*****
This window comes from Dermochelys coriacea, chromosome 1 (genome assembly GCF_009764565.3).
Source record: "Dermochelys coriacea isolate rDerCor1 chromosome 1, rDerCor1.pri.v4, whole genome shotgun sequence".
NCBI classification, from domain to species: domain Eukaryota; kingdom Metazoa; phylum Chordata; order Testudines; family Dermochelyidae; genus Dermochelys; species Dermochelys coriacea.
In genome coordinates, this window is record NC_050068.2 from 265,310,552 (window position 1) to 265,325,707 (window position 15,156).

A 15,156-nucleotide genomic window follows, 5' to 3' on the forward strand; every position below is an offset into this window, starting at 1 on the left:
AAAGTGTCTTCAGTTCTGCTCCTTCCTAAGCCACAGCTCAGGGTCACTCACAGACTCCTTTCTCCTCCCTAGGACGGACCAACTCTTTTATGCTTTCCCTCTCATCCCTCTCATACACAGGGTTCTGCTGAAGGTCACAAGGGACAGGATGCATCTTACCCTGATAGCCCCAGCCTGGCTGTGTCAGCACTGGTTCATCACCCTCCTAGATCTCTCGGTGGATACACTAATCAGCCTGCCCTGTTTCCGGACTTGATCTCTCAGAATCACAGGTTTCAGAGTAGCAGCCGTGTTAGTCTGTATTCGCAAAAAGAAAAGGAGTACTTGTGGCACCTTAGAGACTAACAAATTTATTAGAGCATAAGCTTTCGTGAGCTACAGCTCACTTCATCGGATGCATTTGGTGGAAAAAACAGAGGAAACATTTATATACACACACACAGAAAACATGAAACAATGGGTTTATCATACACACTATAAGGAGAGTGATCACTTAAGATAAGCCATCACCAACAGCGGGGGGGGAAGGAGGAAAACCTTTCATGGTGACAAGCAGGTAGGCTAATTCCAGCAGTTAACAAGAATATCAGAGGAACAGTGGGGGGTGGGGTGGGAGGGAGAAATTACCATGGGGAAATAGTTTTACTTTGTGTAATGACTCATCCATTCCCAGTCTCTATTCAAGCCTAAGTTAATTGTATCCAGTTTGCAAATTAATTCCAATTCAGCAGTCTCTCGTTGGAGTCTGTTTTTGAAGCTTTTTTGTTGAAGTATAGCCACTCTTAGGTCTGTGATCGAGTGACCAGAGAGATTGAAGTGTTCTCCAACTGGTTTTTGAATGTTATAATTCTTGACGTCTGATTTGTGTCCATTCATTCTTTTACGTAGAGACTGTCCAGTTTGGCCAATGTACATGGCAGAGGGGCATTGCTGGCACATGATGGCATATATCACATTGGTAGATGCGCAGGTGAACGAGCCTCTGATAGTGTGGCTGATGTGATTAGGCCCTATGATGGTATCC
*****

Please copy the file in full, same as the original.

This window comes from Dermochelys coriacea, chromosome 1 (genome assembly GCF_009764565.3).
Source record: "Dermochelys coriacea isolate rDerCor1 chromosome 1, rDerCor1.pri.v4, whole genome shotgun sequence".
NCBI classification, from domain to species: domain Eukaryota; kingdom Metazoa; phylum Chordata; order Testudines; family Dermochelyidae; genus Dermochelys; species Dermochelys coriacea.
In genome coordinates, this window is record NC_050068.2 from 265,310,552 (window position 1) to 265,325,707 (window position 15,156).

A 15,156-nucleotide genomic window follows, 5' to 3' on the forward strand; every position below is an offset into this window, starting at 1 on the left:
AAAGTGTCTTCAGTTCTGCTCCTTCCTAAGCCACAGCTCAGGGTCACTCACAGACTCCTTTCTCCTCCCTAGGACGGACCAACTCTTTTATGCTTTCCCTCTCATCCCTCTCATACACAGGGTTCTGCTGAAGGTCACAAGGGACAGGATGCATCTTACCCTGATAGCCCCAGCCTGGCTGTGTCAGCACTGGTTCATCACCCTCCTAGATCTCTCGGTGGATACACTAATCAGCCTGCCCTGTTTCCGGACTTGATCTCTCAGAATCACAGGTTTCAGAGTAGCAGCCGTGTTAGTCTGTATTCGCAAAAAGAAAAGGAGTACTTGTGGCACCTTAGAGACTAACAAATTTATTAGAGCATAAGCTTTCGTGAGCTACAGCTCACTTCATCGGATGCATTTGGTGGAAAAAACAGAGGAAACATTTATATACACACACACAGAAAACATGAAACAATGGGTTTATCATACACACTATAAGGAGAGTGATCACTTAAGATAAGCCATCACCAACAGCGGGGGGGGAAGGAGGAAAACCTTTCATGGTGACAAGCAGGTAGGCTAATTCCAGCAGTTAACAAGAATATCAGAGGAACAGTGGGGGGTGGGGTGGGAGGGAGAAATTACCATGGGGAAATAGTTTTACTTTGTGTAATGACTCATCCATTCCCAGTCTCTATTCAAGCCTAAGTTAATTGTATCCAGTTTGCAAATTAATTCCAATTCAGCAGTCTCTCGTTGGAGTCTGTTTTTGAAGCTTTTTTGTTGAAGTATAGCCACTCTTAGGTCTGTGATCGAGTGACCAGAGAGATTGAAGTGTTCTCCAACTGGTTTTTGAATGTTATAATTCTTGACGTCTGATTTGTGTCCATTCATTCTTTTACGTAGAGACTGTCCAGTTTGGCCAATGTACATGGCAGAGGGGCATTGCTGGCACATGATGGCATATATCACATTGGTAGATGCGCAGGTGAACGAGCCTCTGATAGTGTGGCTGATGTGATTAGGCCCTATGATGGTATCC